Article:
This means that basically, both sides have to play fair.

Fair Work Commission has specified bargaining in good faith principles as follows:

Participants must:

  • recognise and bargain with the other bargaining representatives involved
  • attend and participate in meetings at reasonable times
  • disclose relevant information in a timely manner (this excludes confidential or commercially sensitive information)
  • respond to proposals made by the other bargaining representatives in a timely manner
  • genuinely consider the proposals of the other bargaining representatives and provide reasons for the responses
  • refrain from behaving in a way that undermines freedom of association or collective bargaining.

Depends on which company you are in.

All Enterprise Agreements can be found on Fair Work Commission website. FWC Agreements

Need advice on which Agreement covers you? If you are a member of your union, the Health Services Union S/NT, you can contact the union or contact Fair Work Ombudsman at:

And yes, you can see your Agreement – it’s a public document.

National Employment Standards (NES)

The National Employment Standards (NES) are 11 minimum legislative requirements to which all employees are entitled.

When your workplace makes an Enterprise Agreement, these agreements can provide superior entitlements, but cannot provide for anything less than provided for by the NES.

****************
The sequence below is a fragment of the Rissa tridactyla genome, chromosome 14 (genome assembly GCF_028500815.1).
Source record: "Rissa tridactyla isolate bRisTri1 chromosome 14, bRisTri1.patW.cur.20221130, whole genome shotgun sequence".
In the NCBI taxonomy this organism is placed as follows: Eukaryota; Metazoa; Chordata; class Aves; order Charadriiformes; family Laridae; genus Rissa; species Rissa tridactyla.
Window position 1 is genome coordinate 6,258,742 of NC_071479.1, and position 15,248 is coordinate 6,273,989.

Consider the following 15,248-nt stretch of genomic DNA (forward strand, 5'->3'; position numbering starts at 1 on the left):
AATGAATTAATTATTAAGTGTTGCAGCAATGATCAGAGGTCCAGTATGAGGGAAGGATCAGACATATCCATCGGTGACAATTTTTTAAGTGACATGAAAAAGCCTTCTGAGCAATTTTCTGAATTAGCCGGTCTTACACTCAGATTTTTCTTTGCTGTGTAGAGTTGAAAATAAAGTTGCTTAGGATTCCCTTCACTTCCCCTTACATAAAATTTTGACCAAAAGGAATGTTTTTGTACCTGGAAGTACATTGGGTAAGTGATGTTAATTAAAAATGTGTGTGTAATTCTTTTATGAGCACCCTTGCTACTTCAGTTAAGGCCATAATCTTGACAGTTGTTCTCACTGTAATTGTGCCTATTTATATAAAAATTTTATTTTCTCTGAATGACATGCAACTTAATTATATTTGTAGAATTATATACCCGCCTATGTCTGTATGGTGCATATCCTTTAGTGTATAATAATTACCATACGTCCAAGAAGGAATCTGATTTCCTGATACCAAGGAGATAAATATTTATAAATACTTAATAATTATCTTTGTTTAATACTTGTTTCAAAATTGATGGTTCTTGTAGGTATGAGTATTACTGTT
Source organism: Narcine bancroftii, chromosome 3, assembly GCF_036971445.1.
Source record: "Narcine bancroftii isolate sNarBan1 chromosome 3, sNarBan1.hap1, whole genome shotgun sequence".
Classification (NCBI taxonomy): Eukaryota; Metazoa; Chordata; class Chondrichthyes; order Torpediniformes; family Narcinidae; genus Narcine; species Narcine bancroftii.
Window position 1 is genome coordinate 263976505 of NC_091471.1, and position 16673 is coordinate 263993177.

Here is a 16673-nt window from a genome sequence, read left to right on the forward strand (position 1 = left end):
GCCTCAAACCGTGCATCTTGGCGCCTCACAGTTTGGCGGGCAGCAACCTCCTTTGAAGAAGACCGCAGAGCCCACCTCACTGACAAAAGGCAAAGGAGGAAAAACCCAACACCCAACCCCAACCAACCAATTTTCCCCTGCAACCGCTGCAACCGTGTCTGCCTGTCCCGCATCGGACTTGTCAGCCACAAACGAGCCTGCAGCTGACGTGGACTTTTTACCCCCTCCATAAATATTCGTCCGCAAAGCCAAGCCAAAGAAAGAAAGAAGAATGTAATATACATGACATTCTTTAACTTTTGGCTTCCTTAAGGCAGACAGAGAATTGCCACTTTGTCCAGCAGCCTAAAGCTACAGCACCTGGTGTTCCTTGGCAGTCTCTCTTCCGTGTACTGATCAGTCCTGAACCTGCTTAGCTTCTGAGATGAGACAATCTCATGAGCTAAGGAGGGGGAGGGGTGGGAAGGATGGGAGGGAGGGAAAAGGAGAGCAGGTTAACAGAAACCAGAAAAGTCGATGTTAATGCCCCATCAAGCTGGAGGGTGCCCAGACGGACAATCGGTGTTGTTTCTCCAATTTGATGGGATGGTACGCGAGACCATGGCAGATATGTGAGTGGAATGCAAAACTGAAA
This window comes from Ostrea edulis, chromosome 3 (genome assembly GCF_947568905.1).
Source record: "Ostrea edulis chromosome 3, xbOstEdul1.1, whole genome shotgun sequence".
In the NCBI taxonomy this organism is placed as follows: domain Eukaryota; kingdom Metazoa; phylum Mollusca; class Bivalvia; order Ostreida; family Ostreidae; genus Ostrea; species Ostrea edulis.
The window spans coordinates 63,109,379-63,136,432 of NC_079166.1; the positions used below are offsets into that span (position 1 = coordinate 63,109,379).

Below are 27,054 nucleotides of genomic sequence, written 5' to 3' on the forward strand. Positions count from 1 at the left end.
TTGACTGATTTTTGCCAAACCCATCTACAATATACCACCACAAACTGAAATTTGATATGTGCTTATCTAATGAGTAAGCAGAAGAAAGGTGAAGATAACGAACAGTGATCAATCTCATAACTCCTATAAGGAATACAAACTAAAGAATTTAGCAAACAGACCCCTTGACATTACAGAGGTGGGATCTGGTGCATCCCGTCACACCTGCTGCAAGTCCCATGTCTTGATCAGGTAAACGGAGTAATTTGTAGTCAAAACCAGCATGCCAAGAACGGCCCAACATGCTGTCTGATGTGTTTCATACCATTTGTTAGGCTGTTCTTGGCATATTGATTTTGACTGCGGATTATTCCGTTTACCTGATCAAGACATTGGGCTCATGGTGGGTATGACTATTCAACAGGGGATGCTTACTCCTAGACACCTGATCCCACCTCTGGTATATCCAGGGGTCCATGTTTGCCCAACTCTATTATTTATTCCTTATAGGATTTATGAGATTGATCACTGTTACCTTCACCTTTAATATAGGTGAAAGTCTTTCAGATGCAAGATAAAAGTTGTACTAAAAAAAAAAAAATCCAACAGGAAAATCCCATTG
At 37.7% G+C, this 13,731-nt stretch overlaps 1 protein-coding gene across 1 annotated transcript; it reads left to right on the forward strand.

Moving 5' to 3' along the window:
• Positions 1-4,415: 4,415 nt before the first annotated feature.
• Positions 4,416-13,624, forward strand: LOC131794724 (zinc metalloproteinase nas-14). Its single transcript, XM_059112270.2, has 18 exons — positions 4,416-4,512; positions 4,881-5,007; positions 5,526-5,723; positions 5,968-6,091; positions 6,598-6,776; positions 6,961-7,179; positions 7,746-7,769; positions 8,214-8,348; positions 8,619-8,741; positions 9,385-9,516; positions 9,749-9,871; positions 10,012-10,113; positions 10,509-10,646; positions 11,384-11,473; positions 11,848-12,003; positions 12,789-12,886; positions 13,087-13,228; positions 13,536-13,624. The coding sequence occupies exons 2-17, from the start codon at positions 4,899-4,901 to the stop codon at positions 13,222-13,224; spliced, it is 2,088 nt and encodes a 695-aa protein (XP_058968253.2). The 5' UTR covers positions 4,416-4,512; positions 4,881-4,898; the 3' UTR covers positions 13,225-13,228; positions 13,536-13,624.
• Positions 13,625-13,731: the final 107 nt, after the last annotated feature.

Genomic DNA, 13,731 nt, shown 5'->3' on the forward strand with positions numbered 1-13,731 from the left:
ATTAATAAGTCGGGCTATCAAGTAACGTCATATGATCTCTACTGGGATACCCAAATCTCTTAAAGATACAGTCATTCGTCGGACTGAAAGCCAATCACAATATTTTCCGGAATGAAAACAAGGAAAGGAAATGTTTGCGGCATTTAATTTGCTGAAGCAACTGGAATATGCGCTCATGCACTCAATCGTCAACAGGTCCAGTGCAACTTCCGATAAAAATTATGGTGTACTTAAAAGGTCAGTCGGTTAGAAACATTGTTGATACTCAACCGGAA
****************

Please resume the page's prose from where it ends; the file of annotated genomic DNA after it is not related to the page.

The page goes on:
Pay rates are not covered by the NES – they’re specified in awards. It is illegal to pay an employee less than the award rate of pay.

To view the latest National Employment Standards go to the Fair Work Ombudsman website.



38 hours per work plus reasonable additional [overtime] hours. An employee can refuse unreasonable additional hours.


An employee with caring responsibilities [family or household], who has a disability, is over 55, or experiencing domestic violence or supporting someone who experiencing domestic violence may request a change to workplace arrangements to accommodate caring responsibilities. This request can only be refused on reasonable business grounds.


Casual employees who have worked for their employer for 12 months need to be offered the option to convert to full-time or part-time (permanent) employment by their employer. Certain eligibility requirements need to be met for this to occur.